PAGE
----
Tuesday, March 30, 2010

Chromatic March Wrap-Up

The end of Chromatic March was not the best time for me to discover Martin Scorsese's list of "The Best Uses of Color in Film, Ever, Both Foreign and Domestic." If I had discovered it earlier, I might have tried to check them all off. I might have seen Duel in the Sun instead of Mon Oncle, or Cries and Whispers instead of The Umbrellas of Cherbourg. I might have missed The Color of Pomegranates, or skipped the only contemporary film I saw, Burton's Alice in Wonderland. I might have gotten to see Invaders from Mars.

Or maybe it's a good thing, I guess. I saw a couple off there -- The River, The Red Shoes (his two favorites), and I'd seen some before: In The Mood for Love (I'm a Wong Kar Wai fan), The Searchers, and Singin in the Rain. It turns out I also would have missed some amazing stuff: Dario Argento's Suspiria, an operatic horror opus... and the desert fever tones of Ashes of Time, with its hallucinogenic woven narrative and its confessional landscapes.

The general consensus seems to be that color was used best back when it was still a new thing to the cinema, in the days when Technicolor was the ruling power. In those days, stylization was achieved in-camera, as part of the set and costumes. This seems to have changed: now, color seems to be largely a product of post-production, as with Ashes of Time and Alice in Wonderland. It's so easy to take control of color on a computer now, and the hand of the director can mess with so many more dimensions of the experience.

This says something about the changing nature of film. As these classic color movies have shown, dramatic stylization can be achieved even without the intervention of digital coloring software, and in many cases, these production-level palette choices are more complex, more subtle, and more interesting than the highly controlled post-production of contemporary stylists. However, it's also less predictable, and this is the name of the game: digital effects give the filmmaker more opportunities for intervention, and a higher degree of control over a finer grain of detail. Ashes of Time is an excellent example of a tightly-controlled chromatic experience. As some DVD comparisons show, there's a dramatic difference between various cuts of the film, and it's clear that these changes have been made in order to control the harsh chromatic contrasts of the film's Jianghu.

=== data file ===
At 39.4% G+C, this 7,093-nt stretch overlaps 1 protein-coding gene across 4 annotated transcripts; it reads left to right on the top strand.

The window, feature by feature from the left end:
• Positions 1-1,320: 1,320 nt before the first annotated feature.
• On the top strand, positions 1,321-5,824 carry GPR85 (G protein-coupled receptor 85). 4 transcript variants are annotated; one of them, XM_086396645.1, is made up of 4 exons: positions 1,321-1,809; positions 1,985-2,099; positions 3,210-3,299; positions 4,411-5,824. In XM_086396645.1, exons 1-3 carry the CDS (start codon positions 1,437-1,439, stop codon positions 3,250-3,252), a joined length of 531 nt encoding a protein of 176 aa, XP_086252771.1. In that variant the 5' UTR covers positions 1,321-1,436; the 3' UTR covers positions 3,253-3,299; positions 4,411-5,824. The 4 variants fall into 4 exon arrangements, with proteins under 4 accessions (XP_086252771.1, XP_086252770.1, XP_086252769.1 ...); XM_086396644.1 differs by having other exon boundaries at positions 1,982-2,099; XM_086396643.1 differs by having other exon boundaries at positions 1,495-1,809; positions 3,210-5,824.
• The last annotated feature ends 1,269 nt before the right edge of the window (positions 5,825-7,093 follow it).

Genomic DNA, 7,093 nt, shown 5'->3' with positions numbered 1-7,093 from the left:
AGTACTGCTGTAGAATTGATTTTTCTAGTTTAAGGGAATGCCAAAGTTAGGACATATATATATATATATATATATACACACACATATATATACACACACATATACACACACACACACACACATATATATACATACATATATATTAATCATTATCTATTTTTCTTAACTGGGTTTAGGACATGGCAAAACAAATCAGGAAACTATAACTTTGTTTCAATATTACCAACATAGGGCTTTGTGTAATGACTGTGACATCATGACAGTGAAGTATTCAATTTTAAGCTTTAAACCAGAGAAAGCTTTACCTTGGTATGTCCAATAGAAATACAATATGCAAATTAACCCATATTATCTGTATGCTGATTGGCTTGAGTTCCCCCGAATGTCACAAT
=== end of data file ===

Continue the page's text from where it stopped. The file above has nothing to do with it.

Suspiria stands out among the films of the month. The later films use digital modeling and correction to introduce color choices; the earlier ones generally use objects, clothes, and colors on sets. However, Suspiria almost exclusively used light... the whole film appeared to be lit with colored bulbs, creating dramatic, unnatural gradients between red and blue. It was also one of the only films to attempt narrative continuity, but to abandon chromatic continuity: the same set, in the same scene, could be lit in red, and then cut to being lit in blue, snapping us from hysteria to paranoia and back.

This is a more subtle form of experimentation than, for instance, the bizarre non-narrative world-creation of The Color of Pomegranates. Parajanov used color as one symbolic artifact in a movie made almost entirely of artifacts: carpets, lace, knives, chickens, lambs, and people acting out roles with a cultural and psychic significance, performing a ballet in a barely-comprehensible visual language. In an unhinged film, the colors seemed like the most orderly aspect, performing their well-defined roles: red for the body, black and white for life and death. They provided the groundwork for what was essentially a visual and intuitive experience, and if you worked too hard to force it into narrative logic, it probably frustrated the crap out of you.

In general, though, it was the 50's masterpieces that were the gems of this month of films: The Umbrellas of Cherbourg, The Red Shoes, and The River. These films point to a time when stylization and plot were balanced carefully, never drawing undue attention, and when sequences of events could move along with a mysterious honesty and self-evidence: without the scripted and telegraphed twists and turns of modern Hollywood, or its indulgent didacticism; and without the well-trod self-awareness and forced eccentricity of art cinema, which is creating its own consciousness of culture, but which seems to be losing touch with the human condition. This is probably hyperbole, but it's worth a moment of pause.

Here's what I've written up this month, each film accompanied by the title I've given its palette:

Shutter Island - Overcast / Lurid
Umbrellas of Cherbourg - Ebullient
Alice in Wonderland - Acrid
Suspiria - Delirious
Mon Oncle - Plastique / Provincial
Ashes of Time Redux - Alkaline
The Red Shoes - Portentous
The Color of Pomegranates - Wounded
The River - Enamorous

Hope you've enjoyed Chromatic March as much as I have. Don't worry, I have another theme for next month... check in after a couple days, and I'll get started on it.

No comments: